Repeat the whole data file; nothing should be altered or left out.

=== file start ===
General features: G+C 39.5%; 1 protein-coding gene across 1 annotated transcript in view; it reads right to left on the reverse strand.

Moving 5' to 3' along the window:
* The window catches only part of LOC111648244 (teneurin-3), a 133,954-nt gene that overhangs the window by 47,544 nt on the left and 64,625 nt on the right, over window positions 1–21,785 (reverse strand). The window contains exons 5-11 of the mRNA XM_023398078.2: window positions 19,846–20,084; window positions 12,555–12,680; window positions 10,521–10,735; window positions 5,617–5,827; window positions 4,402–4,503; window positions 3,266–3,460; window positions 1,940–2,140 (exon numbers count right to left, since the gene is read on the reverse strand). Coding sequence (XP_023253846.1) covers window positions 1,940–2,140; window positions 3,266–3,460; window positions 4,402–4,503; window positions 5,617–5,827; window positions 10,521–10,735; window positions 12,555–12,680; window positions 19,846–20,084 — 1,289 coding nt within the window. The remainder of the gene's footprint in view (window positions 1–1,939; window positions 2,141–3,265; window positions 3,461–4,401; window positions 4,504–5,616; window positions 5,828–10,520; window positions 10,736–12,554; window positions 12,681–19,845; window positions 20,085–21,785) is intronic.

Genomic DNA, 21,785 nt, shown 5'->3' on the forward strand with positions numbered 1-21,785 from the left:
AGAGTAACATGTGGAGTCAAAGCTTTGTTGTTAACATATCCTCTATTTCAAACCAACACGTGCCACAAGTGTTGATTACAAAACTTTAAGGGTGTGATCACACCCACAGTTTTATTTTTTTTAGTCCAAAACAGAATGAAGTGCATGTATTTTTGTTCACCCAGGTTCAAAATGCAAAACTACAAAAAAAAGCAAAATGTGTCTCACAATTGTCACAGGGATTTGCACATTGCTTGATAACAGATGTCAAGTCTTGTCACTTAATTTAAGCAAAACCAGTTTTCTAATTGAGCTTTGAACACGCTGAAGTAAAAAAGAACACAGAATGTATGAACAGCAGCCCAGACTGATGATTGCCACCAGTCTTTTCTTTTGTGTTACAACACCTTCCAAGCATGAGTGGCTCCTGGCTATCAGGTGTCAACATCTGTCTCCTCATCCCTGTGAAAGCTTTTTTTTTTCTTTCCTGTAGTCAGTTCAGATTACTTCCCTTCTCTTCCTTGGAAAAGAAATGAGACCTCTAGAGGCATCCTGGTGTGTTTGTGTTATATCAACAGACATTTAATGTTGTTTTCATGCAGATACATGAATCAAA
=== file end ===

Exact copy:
General features: G+C 39.5%; 1 protein-coding gene across 1 annotated transcript in view; it reads right to left on the reverse strand.

Moving 5' to 3' along the window:
* The window catches only part of LOC111648244 (teneurin-3), a 133,954-nt gene that overhangs the window by 47,544 nt on the left and 64,625 nt on the right, over window positions 1–21,785 (reverse strand). The window contains exons 5-11 of the mRNA XM_023398078.2: window positions 19,846–20,084; window positions 12,555–12,680; window positions 10,521–10,735; window positions 5,617–5,827; window positions 4,402–4,503; window positions 3,266–3,460; window positions 1,940–2,140 (exon numbers count right to left, since the gene is read on the reverse strand). Coding sequence (XP_023253846.1) covers window positions 1,940–2,140; window positions 3,266–3,460; window positions 4,402–4,503; window positions 5,617–5,827; window positions 10,521–10,735; window positions 12,555–12,680; window positions 19,846–20,084 — 1,289 coding nt within the window. The remainder of the gene's footprint in view (window positions 1–1,939; window positions 2,141–3,265; window positions 3,461–4,401; window positions 4,504–5,616; window positions 5,828–10,520; window positions 10,736–12,554; window positions 12,681–19,845; window positions 20,085–21,785) is intronic.

Genomic DNA, 21,785 nt, shown 5'->3' on the forward strand with positions numbered 1-21,785 from the left:
AGAGTAACATGTGGAGTCAAAGCTTTGTTGTTAACATATCCTCTATTTCAAACCAACACGTGCCACAAGTGTTGATTACAAAACTTTAAGGGTGTGATCACACCCACAGTTTTATTTTTTTTAGTCCAAAACAGAATGAAGTGCATGTATTTTTGTTCACCCAGGTTCAAAATGCAAAACTACAAAAAAAAGCAAAATGTGTCTCACAATTGTCACAGGGATTTGCACATTGCTTGATAACAGATGTCAAGTCTTGTCACTTAATTTAAGCAAAACCAGTTTTCTAATTGAGCTTTGAACACGCTGAAGTAAAAAAGAACACAGAATGTATGAACAGCAGCCCAGACTGATGATTGCCACCAGTCTTTTCTTTTGTGTTACAACACCTTCCAAGCATGAGTGGCTCCTGGCTATCAGGTGTCAACATCTGTCTCCTCATCCCTGTGAAAGCTTTTTTTTTTCTTTCCTGTAGTCAGTTCAGATTACTTCCCTTCTCTTCCTTGGAAAAGAAATGAGACCTCTAGAGGCATCCTGGTGTGTTTGTGTTATATCAACAGACATTTAATGTTGTTTTCATGCAGATACATGAATCAAA